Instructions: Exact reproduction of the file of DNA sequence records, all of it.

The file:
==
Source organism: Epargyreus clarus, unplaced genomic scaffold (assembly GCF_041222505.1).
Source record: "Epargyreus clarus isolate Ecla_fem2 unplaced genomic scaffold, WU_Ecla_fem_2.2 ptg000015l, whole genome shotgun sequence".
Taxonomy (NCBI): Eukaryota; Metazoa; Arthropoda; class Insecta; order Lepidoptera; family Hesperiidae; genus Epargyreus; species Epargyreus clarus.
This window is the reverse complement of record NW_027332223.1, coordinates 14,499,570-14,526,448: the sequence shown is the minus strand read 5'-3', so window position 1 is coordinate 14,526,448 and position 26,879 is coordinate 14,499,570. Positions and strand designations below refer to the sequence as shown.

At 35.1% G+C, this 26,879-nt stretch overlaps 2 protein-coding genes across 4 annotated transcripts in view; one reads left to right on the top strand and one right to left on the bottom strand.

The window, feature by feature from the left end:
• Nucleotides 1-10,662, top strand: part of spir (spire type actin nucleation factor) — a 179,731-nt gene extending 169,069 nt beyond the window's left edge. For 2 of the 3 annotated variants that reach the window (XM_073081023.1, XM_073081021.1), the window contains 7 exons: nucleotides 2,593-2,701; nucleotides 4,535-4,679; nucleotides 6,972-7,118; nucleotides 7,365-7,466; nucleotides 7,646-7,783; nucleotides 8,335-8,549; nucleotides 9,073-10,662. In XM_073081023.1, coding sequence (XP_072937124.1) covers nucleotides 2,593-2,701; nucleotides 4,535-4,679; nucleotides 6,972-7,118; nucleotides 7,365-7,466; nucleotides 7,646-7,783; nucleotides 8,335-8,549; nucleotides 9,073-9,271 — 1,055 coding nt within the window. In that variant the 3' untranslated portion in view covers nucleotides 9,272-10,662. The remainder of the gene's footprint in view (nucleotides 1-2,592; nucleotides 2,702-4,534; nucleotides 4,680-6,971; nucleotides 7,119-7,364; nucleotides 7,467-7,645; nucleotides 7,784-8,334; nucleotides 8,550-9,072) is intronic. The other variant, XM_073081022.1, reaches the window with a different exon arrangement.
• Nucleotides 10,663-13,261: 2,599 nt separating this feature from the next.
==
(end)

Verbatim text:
Source organism: Epargyreus clarus, unplaced genomic scaffold (assembly GCF_041222505.1).
Source record: "Epargyreus clarus isolate Ecla_fem2 unplaced genomic scaffold, WU_Ecla_fem_2.2 ptg000015l, whole genome shotgun sequence".
Taxonomy (NCBI): Eukaryota; Metazoa; Arthropoda; class Insecta; order Lepidoptera; family Hesperiidae; genus Epargyreus; species Epargyreus clarus.
This window is the reverse complement of record NW_027332223.1, coordinates 14,499,570-14,526,448: the sequence shown is the minus strand read 5'-3', so window position 1 is coordinate 14,526,448 and position 26,879 is coordinate 14,499,570. Positions and strand designations below refer to the sequence as shown.

At 35.1% G+C, this 26,879-nt stretch overlaps 2 protein-coding genes across 4 annotated transcripts in view; one reads left to right on the top strand and one right to left on the bottom strand.

The window, feature by feature from the left end:
• Nucleotides 1-10,662, top strand: part of spir (spire type actin nucleation factor) — a 179,731-nt gene extending 169,069 nt beyond the window's left edge. For 2 of the 3 annotated variants that reach the window (XM_073081023.1, XM_073081021.1), the window contains 7 exons: nucleotides 2,593-2,701; nucleotides 4,535-4,679; nucleotides 6,972-7,118; nucleotides 7,365-7,466; nucleotides 7,646-7,783; nucleotides 8,335-8,549; nucleotides 9,073-10,662. In XM_073081023.1, coding sequence (XP_072937124.1) covers nucleotides 2,593-2,701; nucleotides 4,535-4,679; nucleotides 6,972-7,118; nucleotides 7,365-7,466; nucleotides 7,646-7,783; nucleotides 8,335-8,549; nucleotides 9,073-9,271 — 1,055 coding nt within the window. In that variant the 3' untranslated portion in view covers nucleotides 9,272-10,662. The remainder of the gene's footprint in view (nucleotides 1-2,592; nucleotides 2,702-4,534; nucleotides 4,680-6,971; nucleotides 7,119-7,364; nucleotides 7,467-7,645; nucleotides 7,784-8,334; nucleotides 8,550-9,072) is intronic. The other variant, XM_073081022.1, reaches the window with a different exon arrangement.
• Nucleotides 10,663-13,261: 2,599 nt separating this feature from the next.